Organized Crime Uses Poverty to Facilitate Human Annotated Bibliography

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Organized Crime uses Poverty to Facilitate Human Trafficking

Clandestine Partnerships: The Link Between Human Trafficking and Organized Crime in Metropolitan Atlanta

The author had several research questions: 1)What proportion of the specified human trafficking cases involves organized crime; 2) What type of relationship is most prevalent between human trafficking and organized crime in metropolitan Atlanta; 3)What types of organized crime demonstrate a relationship with human trafficking in the specified cases; 4)What differences, if any, do the specified sex trafficking and forced labor cases exhibit in regards to their relationship with organized crime; and 5) What differences, if any, do the specified international and domestic human trafficking cases exhibit in regards to their relationship with organized crime?

The author's hypothesis is that human trafficking, while occurring in an organized fashion, may be conducted outside of traditionally established organized criminal organizations, and that the links may differ depending on whether humans are trafficked for labor of sexual purposes. The author did not hypothesize about the nature of the relationship, but left the research questions open-ended.

3. The study examined public court records of all-identifiable Trafficking Victims Protection Act

(TVPA) of 2000, between 2000 and 2012 were analyzed. The author looked at the proportion of human trafficking cases that involved known criminal networks.

4. The author found that, of the 20 human trafficking cases studied, 80% of them did not involve a tie to organized crime. Of the 20% involving ties to organized crime, only one of them was operated by an organized crime syndicate, while two of them relied upon assistance from existing criminal networks.

5. The findings from this article suggest that, although human trafficking is often conducted by people in organized criminal groups, those criminals are oftentimes operating outside of known criminal organizations. Therefore, my research should look outside of traditional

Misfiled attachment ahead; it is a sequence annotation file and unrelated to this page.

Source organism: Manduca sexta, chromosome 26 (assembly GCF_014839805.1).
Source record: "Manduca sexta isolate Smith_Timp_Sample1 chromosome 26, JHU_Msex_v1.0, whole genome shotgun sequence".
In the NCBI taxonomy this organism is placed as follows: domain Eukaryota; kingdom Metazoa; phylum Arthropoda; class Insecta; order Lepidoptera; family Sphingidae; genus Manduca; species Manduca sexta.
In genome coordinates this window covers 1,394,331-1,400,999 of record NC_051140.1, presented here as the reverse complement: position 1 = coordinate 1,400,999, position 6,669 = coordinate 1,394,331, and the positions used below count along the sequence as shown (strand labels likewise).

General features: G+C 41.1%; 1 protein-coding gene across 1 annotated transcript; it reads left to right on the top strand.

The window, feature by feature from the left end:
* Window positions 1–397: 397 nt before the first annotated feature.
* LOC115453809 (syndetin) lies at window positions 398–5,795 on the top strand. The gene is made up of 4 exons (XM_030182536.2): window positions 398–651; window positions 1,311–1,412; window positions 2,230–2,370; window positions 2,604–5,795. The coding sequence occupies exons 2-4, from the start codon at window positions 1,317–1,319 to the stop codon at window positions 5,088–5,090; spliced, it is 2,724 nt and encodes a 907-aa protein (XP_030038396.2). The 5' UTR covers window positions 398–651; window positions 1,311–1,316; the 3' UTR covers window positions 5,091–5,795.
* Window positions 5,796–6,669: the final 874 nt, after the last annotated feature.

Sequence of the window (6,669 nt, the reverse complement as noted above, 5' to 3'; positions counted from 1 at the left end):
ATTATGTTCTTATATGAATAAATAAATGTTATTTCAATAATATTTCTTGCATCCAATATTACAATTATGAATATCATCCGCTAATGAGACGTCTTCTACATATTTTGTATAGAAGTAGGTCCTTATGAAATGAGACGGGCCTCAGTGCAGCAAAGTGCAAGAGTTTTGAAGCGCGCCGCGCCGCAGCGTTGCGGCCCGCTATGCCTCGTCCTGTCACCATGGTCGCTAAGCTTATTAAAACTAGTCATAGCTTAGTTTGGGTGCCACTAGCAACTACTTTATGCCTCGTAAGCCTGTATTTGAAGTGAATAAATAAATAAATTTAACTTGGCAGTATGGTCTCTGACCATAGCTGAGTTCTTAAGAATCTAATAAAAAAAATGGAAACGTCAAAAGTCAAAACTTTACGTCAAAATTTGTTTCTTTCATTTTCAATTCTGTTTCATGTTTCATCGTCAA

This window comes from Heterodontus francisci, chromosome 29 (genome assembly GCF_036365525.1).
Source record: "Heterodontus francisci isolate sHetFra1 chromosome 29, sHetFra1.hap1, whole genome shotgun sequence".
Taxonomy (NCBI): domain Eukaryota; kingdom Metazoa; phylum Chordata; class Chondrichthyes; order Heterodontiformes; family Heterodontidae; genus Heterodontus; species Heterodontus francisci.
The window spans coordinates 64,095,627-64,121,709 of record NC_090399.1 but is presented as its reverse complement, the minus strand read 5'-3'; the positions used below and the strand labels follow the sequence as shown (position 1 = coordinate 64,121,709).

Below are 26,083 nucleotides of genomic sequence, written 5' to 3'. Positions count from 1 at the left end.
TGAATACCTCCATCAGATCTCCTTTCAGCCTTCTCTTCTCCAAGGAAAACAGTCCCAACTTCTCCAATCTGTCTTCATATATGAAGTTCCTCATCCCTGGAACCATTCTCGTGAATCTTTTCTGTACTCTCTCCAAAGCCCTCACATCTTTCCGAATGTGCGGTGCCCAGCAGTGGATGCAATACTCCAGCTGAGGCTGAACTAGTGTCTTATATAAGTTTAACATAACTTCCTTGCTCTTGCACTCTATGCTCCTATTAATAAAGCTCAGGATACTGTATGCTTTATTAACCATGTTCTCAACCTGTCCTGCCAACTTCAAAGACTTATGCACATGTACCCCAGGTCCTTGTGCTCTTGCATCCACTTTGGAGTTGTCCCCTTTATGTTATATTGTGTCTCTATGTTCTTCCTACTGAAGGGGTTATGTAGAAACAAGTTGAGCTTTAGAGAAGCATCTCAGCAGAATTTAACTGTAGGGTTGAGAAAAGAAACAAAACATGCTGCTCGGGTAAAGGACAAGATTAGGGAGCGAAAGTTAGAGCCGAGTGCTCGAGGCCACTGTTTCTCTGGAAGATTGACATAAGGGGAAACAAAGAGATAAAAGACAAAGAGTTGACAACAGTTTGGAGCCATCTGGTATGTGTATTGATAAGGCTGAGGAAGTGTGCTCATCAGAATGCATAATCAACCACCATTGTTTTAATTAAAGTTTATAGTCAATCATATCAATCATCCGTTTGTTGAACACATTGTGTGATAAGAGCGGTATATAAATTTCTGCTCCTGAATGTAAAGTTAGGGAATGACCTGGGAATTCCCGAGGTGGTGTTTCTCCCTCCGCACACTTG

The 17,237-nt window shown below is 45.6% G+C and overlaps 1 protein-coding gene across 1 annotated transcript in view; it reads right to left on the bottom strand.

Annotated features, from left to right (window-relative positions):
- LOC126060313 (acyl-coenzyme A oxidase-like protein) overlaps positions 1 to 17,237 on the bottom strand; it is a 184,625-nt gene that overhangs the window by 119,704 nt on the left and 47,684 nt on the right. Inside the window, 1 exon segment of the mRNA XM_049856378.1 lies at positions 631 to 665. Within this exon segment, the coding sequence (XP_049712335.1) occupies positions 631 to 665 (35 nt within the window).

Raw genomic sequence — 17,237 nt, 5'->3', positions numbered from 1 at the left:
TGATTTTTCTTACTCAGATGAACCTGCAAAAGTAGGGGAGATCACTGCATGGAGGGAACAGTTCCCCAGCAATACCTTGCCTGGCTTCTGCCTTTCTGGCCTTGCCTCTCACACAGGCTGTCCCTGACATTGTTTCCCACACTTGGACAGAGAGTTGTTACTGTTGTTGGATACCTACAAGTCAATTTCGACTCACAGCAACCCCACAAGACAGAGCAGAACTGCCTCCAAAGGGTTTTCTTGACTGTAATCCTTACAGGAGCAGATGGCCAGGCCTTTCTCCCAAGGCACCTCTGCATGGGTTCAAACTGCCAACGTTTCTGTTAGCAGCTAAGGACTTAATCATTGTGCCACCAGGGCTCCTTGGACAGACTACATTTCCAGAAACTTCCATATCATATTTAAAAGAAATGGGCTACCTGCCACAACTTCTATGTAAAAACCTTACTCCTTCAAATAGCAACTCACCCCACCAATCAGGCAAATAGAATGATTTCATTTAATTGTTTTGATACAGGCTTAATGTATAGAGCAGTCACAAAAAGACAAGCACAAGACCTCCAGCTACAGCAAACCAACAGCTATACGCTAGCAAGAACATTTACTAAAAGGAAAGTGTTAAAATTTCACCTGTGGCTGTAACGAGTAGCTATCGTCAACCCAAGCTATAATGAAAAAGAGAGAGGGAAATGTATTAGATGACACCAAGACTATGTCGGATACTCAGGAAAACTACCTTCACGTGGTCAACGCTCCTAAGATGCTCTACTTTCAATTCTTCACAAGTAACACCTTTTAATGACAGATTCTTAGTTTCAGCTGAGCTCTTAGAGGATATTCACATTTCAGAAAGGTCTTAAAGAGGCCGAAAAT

6. Tripp, Tara M. 2012. "Clandestine Partnerships: The Link Between Human Trafficking and Organized Crime in Metropolitan Atlanta." Masters Thesis, Kennesaw State University. Retrieved September 22, 2013 (http://digitalcommons.kennesaw.edu/etd/531).

ARTICLE TITLE: Trade Secrets: Intersections between Diasporas and Crime Groups in the Constitution of the Human Trafficking Chain

1. Rather than pose a specific question, the authors seek to examine the connection between diasporas and four different typologies of human trafficking: integrated diasporic model; partially integrated diasporic model; instrumental diasporic model; and a fully open model.

2. In the integrated and partially integrated diasporic models, criminal organization is more critical because of a reliance on knowledge, trust, and loyalty.

3. Rather than a study, the paper presents a literature-review type overview of different elements of human trafficking.

4. Traditional views of organized crime are not the best way to describe most current human trafficking; instead law enforcement needs to look at the reasons that human trafficking continues to exist, which is often based in both gender and race imbalances in trafficked groups and in communities with a demand for forced labor.

5. The research suggests that examining vulnerable communities and how traffickers get their victims might provide significant clues into the operations of trafficking rings.

6. Turner, Jackie and Liz Kelly. 2012. "Trade Secrets: Intersections between Diasporas and Crime Groups in the Constitution of the Human Trafficking Chain." British Journal of Criminology 49(2):184-201.

ARTICLE TITLE: Economics of Human Trafficking

1. The overarching research question is: what is the connection between human trafficking and the larger economic structure of the country receiving the victims of human trafficking?

2. The author hypothesizes that there is a negative relationship between human trafficking and a country's overall economic health.

3. The paper models the human traf-cking market as a monopolistic competition consisting of many sellers and buyers dealing in differentiated products, because of the low entry barriers, which preclude a monopoly. Therefore, it examines supply and demand in the human trafficking market. It also looks at the marginal costs, such as the risk of punishment to the trafficker if he or she is caught.

4. The research concludes that human trafficking negatively impacts a country's economic healthy by tearing apart the structure of local economies, adding to the bureaucratic and law enforcement burden at all levels of government through local crime and immigration problems, and destroying people's lives. Furthermore, the shift in population that results from human trafficking negatively impacts source and destination countries. The authors conclude that greater awareness and more resources are necessary to fight trafficking.

5. Because of the manner…

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